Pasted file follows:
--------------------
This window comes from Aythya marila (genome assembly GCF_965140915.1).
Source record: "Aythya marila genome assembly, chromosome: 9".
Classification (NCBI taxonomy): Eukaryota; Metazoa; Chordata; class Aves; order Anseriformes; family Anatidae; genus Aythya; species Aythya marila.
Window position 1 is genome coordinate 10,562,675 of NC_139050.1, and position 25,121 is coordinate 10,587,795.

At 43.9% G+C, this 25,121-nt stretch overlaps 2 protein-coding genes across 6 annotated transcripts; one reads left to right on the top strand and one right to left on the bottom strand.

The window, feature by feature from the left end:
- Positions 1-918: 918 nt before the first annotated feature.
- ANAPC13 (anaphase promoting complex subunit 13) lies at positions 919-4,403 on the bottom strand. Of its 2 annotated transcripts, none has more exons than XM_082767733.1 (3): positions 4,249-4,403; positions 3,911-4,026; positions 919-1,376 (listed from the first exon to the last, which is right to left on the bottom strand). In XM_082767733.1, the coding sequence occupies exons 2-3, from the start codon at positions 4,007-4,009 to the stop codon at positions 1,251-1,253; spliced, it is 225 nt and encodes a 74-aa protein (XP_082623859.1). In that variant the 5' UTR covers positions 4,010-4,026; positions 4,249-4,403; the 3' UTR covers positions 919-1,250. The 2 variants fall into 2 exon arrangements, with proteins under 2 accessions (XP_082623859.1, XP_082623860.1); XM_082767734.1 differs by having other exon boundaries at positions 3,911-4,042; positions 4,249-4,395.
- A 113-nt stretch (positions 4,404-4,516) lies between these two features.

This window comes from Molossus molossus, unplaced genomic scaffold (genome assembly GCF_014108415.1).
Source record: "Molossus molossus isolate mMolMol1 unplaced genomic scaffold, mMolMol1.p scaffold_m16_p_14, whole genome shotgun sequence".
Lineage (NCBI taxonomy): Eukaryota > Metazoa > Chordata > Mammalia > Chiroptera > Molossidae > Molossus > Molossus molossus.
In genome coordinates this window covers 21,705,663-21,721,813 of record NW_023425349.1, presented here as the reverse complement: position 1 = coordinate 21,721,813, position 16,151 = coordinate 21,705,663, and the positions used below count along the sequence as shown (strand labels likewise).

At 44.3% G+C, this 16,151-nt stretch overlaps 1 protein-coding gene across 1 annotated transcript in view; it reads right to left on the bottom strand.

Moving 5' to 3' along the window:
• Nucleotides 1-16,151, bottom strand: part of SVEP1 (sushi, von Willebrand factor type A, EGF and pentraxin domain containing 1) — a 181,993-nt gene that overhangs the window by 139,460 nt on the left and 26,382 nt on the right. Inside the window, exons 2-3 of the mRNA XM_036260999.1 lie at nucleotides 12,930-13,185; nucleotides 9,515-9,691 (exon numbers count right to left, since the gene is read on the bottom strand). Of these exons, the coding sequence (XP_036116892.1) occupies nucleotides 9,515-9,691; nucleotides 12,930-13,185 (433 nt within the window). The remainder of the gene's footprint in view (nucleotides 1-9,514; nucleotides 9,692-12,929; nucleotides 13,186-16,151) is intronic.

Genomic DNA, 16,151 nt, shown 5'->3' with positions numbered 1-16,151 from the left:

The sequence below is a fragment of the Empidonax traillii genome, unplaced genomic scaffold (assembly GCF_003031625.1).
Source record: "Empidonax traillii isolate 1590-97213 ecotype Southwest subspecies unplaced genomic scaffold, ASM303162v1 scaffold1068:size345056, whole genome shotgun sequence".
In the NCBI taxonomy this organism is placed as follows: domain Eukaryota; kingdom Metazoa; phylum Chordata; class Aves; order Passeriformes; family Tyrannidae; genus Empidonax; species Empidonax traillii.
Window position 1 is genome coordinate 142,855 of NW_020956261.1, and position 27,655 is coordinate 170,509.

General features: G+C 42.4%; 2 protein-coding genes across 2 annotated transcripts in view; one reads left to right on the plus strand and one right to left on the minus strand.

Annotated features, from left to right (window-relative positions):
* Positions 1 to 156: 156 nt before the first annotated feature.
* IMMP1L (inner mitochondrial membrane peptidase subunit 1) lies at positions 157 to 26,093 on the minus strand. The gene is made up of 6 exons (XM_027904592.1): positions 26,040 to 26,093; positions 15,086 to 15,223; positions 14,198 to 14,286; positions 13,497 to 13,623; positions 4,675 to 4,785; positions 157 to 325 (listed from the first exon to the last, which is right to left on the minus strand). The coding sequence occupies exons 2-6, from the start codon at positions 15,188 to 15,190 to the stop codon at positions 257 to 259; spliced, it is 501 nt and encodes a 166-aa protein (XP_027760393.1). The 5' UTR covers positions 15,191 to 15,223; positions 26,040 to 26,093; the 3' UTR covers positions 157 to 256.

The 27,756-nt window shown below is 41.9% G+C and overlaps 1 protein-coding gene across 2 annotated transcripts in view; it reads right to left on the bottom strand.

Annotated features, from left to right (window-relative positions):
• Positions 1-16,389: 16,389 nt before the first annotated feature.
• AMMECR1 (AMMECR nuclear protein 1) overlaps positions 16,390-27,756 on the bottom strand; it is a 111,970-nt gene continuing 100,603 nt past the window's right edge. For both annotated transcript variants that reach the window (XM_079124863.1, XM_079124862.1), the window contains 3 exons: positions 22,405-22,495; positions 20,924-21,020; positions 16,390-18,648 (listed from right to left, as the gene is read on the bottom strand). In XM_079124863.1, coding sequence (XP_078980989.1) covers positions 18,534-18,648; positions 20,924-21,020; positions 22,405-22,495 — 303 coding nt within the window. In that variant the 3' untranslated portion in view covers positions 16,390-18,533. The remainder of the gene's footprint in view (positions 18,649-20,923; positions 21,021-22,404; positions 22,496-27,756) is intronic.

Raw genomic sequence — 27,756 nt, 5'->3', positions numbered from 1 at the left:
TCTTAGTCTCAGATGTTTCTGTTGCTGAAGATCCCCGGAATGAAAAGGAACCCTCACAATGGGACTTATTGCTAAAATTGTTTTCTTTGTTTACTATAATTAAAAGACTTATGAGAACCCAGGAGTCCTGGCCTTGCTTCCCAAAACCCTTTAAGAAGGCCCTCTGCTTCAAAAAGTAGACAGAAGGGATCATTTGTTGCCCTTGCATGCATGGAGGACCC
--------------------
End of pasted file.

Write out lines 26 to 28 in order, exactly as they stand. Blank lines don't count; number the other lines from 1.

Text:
The 27,756-nt window shown below is 41.9% G+C and overlaps 1 protein-coding gene across 2 annotated transcripts in view; it reads right to left on the bottom strand.

Annotated features, from left to right (window-relative positions):
• Positions 1-16,389: 16,389 nt before the first annotated feature.